Shocked at how many women experience abuse at the hands of an intimate partner – globally one in three women experience some form of violence – filmmaker Irwan Junaidy and scriptwriter Maizurah Abas decided to do their part in creating awareness about domestic violence.
But here’s the interesting part: They have chosen a novel way to present their story – through animation and wayang kulit.
“People don’t talk about this sort of thing openly here, ” Irwan said during a private interview with StarLifestyle recently, when he shared how he and “Mai” (as he fondly refers to his longtime collaborator and friend) came up with the idea for the short film, The Dalang’s Tale, slated to be featured late this year in an original animated anthology of shorts called Spectrum, co-produced by Singapore’s Robot Playground Media and Malaysia’s The R&D Studio. The anthology will consist of seven short films inspired by the heritage and shared culture of Singapore and Malaysia.
Irwan, who graduated from Britain with an architecture degree, is the co-founder of The R&D Studio which released the award-winning Batik Girl short film not so long ago. Irwan has a passion for telling stories, particularly those that are inspired by the people, arts and cultures of South-East Asia. Which is how wayang kulit (shadow puppetry) found its way into the mix. Maizurah works in The R&D Studio as Head of Story where she writes scripts and edits.
“Both of us know people who are or were in abusive situations. And, one day, Mai asked me what I would do if I knew for sure that someone was being abused. Often, we are content to leave things abstract. We think that there is abuse, we see the signs but we don’t talk about it. We keep it inside. So when the question came up, we were forced to think it. We ended up saying that we have to speak up when we know something is happening, ” Irwan said.
Irwan and Maizurah were at an animation workshop in Manila, the Philippines in February 2019, organised by the Annecy Film Festival, when they found themselves pitching the idea for their domestic violence story.
“We pitched Dalang, were chosen, and then refined it with a team of experts from France. With their help, we were able to view the project more objectively, add some finesse and take it to a much higher level than when we started out, ” Irwan explained.
The Dalang’s Tale is told in seven minutes and 45 seconds, without any words. The animation, colours, lighting, music and symbolism do all the “talking”. Two stories are carefully carved out and converge at the end. One of a father and his growing impatience with his young son as they journey to a wayang kulit show. The other, which is the wayang kulit itself, is the horrific, tragic story of the breakdown of a family and abuse of a wife and mother told in grim fashion.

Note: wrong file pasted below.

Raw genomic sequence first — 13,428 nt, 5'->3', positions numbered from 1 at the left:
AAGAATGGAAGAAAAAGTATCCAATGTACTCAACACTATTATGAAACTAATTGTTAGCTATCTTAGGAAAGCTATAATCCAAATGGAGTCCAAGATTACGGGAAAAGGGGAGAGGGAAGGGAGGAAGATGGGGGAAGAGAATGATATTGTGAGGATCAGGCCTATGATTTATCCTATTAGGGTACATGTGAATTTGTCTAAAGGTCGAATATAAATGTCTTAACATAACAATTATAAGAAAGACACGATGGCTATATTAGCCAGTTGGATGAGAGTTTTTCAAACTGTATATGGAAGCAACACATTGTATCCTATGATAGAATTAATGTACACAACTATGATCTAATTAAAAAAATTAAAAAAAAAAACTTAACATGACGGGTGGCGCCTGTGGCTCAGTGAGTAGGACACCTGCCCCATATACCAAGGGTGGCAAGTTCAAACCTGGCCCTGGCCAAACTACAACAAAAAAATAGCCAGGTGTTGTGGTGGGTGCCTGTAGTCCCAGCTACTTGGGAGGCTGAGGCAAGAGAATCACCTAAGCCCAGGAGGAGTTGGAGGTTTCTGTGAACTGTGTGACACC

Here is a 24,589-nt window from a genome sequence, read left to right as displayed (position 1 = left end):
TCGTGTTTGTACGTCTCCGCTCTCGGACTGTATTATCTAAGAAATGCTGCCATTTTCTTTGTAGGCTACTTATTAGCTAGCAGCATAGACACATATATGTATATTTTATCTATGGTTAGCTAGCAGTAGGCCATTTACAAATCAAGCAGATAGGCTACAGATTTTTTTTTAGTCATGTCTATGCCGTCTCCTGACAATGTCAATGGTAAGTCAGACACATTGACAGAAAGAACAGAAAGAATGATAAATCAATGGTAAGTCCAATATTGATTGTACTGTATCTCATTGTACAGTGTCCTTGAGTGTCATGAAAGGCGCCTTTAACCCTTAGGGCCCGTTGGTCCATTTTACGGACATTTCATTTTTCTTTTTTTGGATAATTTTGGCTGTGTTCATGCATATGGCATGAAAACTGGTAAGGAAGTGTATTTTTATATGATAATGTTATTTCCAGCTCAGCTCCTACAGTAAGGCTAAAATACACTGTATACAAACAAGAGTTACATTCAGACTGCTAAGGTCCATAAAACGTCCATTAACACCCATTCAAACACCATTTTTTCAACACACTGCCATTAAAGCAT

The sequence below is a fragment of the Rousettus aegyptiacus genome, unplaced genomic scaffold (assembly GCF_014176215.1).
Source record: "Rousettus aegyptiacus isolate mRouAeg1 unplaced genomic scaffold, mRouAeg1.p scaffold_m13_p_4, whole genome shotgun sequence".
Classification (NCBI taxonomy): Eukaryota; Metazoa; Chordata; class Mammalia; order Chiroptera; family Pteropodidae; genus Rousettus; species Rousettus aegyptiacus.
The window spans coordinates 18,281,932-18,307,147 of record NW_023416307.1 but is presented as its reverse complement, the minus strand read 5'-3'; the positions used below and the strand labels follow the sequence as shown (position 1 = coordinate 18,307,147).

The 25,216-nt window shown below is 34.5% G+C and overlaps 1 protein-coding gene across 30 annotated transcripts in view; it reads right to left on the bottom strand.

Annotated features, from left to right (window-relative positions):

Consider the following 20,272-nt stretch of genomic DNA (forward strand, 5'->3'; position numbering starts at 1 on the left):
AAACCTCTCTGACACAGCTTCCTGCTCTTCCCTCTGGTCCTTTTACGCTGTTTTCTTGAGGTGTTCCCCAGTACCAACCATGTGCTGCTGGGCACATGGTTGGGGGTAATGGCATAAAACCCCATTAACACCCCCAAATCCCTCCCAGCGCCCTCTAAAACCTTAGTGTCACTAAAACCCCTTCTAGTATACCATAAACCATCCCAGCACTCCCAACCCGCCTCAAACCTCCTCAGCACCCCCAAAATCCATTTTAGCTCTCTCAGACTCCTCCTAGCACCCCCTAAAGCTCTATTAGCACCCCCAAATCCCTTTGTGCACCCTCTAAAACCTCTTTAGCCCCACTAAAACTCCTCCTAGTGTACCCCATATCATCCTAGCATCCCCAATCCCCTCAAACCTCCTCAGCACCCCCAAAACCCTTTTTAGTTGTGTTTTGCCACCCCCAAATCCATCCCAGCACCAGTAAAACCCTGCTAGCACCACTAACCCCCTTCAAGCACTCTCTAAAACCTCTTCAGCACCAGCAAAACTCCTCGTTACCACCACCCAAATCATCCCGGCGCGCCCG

“We actually portray that in the story. Some scenes are shocking but we wanted that. We want people to watch it and think, okay, if we don’t do anything about this, there are going to be really dire consequences, ” said Maizurah, adding that the short film is targeted for an audience aged 12 and above.
Irwan added that they purposefully chose not to use allegories or metaphors. “We wanted to keep it real, and for those not in that situation to understand what it’s like to be beaten up. So it wasn’t a very easy project for us. It was disturbing. While we were doing research, we often needed to take breaks. But that was a luxury we could afford. Victims aren’t given that break. They live through it day and night. Which is why we felt that adding another voice on their behalf, in the form of this short film and animation, was so important.”
Maizurah said that she was initially concerned about telling the story. She shared: “Many people have told me their stories of abuse, but I didn’t want them to think that I was freely retelling their story without respecting their privacy. You know, it’s not nice. But we came to the conclusion that ultimately these stories must be told to prevent more suffering, possibly even death.”
For the past two years, the duo has done some research and met with experts including women’s rights activist Ivy Josiah to learn about real-life cases.
Irwan said: “Before speaking to Ivy, we were viewing the topic through the filter of research, but when we began working with her, that’s when we realised how heavy and real the problem is. More people should be aware of what’s happening and collectively do our jobs to prevent this scourge in society. In Dalang, we look at how patriarchy, control or lack of it, is at the heart of domestic violence. But we also focus on how telling one’s story can be a form of catharsis.”
With production design by Atiqah Mohd Abu Bakar, the short film is currently being ably fleshed out. Having already signed up with a broadcaster, The Dalang’s Tale should be available for viewing by 2021.
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